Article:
‘Feminism 2.0’ – student leaders weigh in on technology’s impact on feminism


Jarrid Denman

Computer Science sophomore Li Cai studies in the Gates Computer Science Complex on Friday. Although it is uncommon for many women to be in the computer science program, the availability of mass communication because of technology has positively impacted the spread of feminist ideologies, making it possible for more women to leave their mark on today's tech industry.

Nicole Bueno

Technological fields of study have notoriously been dominated by men, but the ability to connect through technology gives way to a potential era of feminist empowerment.

According to Nada Ismail, computer science junior and president of Women in Computer Science, only 13 percent of computer science graduates are female. Ismail said she’d like to see women pursue careers in the technological fields to develop products appealing to their own gender.

“History has shown that men have been the innovators, and, for most of the developers to be male, that means that a lot of our target audience is going to be missed,” Ismail said. 

Business Consultant Carla Franklin spoke at South By Southwest in Austin last month about the benefits and hindrances technology has posed for women and the feminist movement, introducing her coined “Feminism 2.0” approach.

“Feminism 2.0 is essentially the evolution of feminism now that we have digital and online tools to foster empowerment,” Franklin said.

Franklin said technology has helped women by serving as an information highway of sorts — giving victims of rape, cyberbullying and other predatory cases the opportunity to use the Internet as a form of release and protection as opposed to a negative forum. Furthermore, Franklin said she believes the intimidation women feel when pursuing careers in technology is misplaced, as their natural inclinations reflect skill sets needed in the market.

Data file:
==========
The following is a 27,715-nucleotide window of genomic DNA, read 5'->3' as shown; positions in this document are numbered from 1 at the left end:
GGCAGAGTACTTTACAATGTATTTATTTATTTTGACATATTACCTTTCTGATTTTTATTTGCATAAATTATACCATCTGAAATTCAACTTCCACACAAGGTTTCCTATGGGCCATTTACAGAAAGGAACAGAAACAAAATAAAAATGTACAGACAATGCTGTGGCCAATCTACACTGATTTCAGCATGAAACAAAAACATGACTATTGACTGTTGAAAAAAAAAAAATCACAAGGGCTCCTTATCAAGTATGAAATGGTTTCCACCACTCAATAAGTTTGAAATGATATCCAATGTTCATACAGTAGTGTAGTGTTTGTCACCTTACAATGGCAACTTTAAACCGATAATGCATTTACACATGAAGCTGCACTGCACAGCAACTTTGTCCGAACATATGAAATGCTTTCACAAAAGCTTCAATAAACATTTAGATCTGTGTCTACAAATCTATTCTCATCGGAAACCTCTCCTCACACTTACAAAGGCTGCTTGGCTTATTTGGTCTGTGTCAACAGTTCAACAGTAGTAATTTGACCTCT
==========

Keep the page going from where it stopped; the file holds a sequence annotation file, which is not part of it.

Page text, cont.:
“You want someone detail-oriented and great at multitasking?” Franklin said. “Pick a woman.”

According to Ismail, our society is in the midst of a technological revolution — one that women should take advantage of.

“Computer science provides women with tools to use their intuitiveness to benefit society, as well as providing access to the workforce and booming industry,” Ismail said.

Feminism’s growth through technology can only be seen in a positive trajectory, according to Elynn Lee, computer science senior and president of the Turing Scholars Student Association. Lee said, overall, technological advances can be thanked for a new sense of unity among women — making ideas, news and awareness available on virtually every device in the world.

Lee said she thinks being able to see other women go through the successes and failures of life serves as a powerful way to promote female solidarity.

“In the past, women would stay at home, but, with technology, women can still learn and grow at home with online classes,” Lee said. “It’s nice to know you’re not really alone with anything you’re doing.”